Covid-19 Stories: How lockdown impacted mental health treatment
A therapist recalls her own battles with grief coupled with how Covid-19 impacted mental health treatment.
Swati Bajpai is a Chicago-based psychotherapist.
Life was almost predictable before corona. But now, it has changed forever in many ways for me.
I lost my mother to this dreaded illness and could not go to India due to a travel ban. For the elderly like my mother, this social isolation had taken a toll on their physical and mental health tremendously. And I felt helpless as nothing felt in control. I was supposed to travel to India with my children, but it was not meant to be. To be alone and to be ill, is what coronavirus is.
It will be tough to have closures when I finally visit home in Lucknow. We all need closures to process grief. With the loss of my mother, a part of my life and childhood is gone and I was forced to become ‘old’. That’s the process of a parent’s death.
If I look back to last year. Winters were ending, the snow was melting, and I looked forward to planting flowers and vegetables once the weather got warm. Chicago area has a natural lockdown due to harsh and cold winters.
And then came Covid-19.
From whispers and rumours of an illness it was declared to be a pandemic.
The government declared a lockdown and it resulted in empty shelves across all stores as people queued up to buy essentials. There was a palpable panic all around. The news was of people dying in droves in states like NY and California as a lockdown was declared.
As a practicing psychotherapist, I had to work with clients who struggled with mental and behavioural health issues. I used to meet them at the clinic till now. Suddenly all human contact was being discouraged and therapy sessions were not in person anymore.
The Health Insurance companies came up with Telehealth due to government directives and we all had to get trained and have our systems set up to meet HIPPA and privacy standards.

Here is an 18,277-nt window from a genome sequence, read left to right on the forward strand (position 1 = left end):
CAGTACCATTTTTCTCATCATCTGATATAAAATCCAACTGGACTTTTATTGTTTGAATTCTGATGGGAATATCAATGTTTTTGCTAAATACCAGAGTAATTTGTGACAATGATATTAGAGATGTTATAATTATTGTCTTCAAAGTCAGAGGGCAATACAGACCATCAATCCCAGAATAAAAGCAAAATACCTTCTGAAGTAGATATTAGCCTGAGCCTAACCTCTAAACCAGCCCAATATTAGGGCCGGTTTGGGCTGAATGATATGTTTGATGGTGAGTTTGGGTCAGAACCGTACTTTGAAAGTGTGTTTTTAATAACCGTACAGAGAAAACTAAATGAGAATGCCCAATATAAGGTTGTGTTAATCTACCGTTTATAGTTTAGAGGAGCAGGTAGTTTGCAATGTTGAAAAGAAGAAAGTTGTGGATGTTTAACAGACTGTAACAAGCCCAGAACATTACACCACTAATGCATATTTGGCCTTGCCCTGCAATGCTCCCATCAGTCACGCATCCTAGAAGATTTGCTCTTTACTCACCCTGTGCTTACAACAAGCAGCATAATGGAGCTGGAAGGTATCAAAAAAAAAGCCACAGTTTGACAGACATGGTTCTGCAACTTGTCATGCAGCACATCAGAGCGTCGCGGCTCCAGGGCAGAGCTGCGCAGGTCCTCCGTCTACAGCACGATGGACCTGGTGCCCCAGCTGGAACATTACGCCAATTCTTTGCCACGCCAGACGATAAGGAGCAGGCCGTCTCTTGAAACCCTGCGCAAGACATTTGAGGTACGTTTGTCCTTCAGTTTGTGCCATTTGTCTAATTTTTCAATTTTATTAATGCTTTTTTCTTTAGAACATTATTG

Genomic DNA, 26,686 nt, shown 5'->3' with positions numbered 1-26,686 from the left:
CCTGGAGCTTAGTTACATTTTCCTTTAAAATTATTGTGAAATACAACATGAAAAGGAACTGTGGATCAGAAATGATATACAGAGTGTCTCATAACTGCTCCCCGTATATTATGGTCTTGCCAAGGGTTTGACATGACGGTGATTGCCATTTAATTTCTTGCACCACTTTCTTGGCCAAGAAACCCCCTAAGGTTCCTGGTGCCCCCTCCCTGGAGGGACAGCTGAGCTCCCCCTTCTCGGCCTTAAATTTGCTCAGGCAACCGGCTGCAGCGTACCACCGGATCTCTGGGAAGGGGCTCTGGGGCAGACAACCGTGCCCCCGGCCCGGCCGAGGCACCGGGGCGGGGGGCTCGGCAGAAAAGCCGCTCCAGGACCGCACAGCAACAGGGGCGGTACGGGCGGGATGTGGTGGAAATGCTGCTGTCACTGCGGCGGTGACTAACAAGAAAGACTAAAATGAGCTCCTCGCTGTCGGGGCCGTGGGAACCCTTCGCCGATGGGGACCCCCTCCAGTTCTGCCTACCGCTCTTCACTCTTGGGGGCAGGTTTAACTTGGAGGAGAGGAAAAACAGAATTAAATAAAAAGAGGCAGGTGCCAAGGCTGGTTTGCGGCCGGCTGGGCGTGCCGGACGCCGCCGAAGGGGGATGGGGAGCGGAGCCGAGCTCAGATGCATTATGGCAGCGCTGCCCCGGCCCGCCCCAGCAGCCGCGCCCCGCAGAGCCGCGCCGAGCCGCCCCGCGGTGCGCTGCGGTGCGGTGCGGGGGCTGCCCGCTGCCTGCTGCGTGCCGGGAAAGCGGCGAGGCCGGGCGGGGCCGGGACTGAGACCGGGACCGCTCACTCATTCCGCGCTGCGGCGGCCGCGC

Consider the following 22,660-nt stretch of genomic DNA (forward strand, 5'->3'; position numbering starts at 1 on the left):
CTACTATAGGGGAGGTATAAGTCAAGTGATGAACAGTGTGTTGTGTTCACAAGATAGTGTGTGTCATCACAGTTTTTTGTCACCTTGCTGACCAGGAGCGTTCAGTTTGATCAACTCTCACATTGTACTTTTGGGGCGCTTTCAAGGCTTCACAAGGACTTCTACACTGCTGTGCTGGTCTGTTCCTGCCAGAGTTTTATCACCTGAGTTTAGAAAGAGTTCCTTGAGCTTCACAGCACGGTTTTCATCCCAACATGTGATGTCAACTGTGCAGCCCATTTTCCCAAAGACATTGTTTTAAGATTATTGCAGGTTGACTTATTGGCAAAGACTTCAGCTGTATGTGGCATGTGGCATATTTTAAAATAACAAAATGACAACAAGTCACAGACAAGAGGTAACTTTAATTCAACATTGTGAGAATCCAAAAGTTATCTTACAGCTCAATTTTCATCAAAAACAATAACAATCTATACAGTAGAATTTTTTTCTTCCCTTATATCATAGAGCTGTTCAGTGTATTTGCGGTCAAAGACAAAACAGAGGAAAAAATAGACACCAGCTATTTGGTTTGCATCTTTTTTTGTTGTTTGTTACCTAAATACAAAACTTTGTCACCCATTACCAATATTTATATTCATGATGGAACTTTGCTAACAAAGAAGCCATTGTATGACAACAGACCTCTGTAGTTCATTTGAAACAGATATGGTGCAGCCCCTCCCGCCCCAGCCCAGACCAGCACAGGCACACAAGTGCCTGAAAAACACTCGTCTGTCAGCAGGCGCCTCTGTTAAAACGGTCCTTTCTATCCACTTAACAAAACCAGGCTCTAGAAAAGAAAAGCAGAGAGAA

To meet clients on a zoom platform and working with their issues outside of the intimacy of therapy rooms was a challenge. Most clients took to it positively as it offered flexibility.
But some with serious traumas and some having privacy challenges at home, withdrew from therapy. They came back once the offices were allowed to be open with safety precautions. Corona and election politics have been the main arenas affecting the mental health of most in the last year.
I have had people talk about struggles with social isolation, addictions, worsening interpersonal relationships due to too much close proximity, inability to have closures with death of loved ones as they could not attend funerals etc.
Meanwhile I conducted some webinars for RML University, Ayodhya about handling the life stressors due to Coronavirus and with Ayushman, an NGO working with Parental Alienation.
At home, the kids had to get used to online classes which was a struggle in the beginning as they eased themselves into the process.
My older one was applying for colleges as it was his senior year at the High School. It was a unique experience as neither could he visit college campuses nor attend his extra-curricular sessions which are integral to the life experience of High school.
Then came the news of vaccines. Being part of the healthcare industry, I got my shot in January but have not discontinued wearing the masks or maintaining other precautions. For mental health treatment, this phase introduced Telehealth on a mass scale and Health Insurance companies had to cover the expenses. This has liberated clients from traveling long distances, being on a tight schedule etc which can cause panic, anxiety etc. The flexibility of scheduling sessions from the convenience of home is a boon for many. We hope that it continues.
The situation and mood in the US is slowly changing. The vaccine is giving renewed hopes to many as they collect the broken pieces of life as they knew it. Now await travel restriction is ease and covid situation to normalise in India so that I can visit family.
This has been a cruel and enlightening year. In many ways it has taught humans about priorities of life. Family, friendships, and communication keep humanity alive.
Nature is supreme and if we don’t understand how to respect it, we learn it eventually with very expensive lessons.
I hope we don’t forget this too soon.
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The views expressed are personal.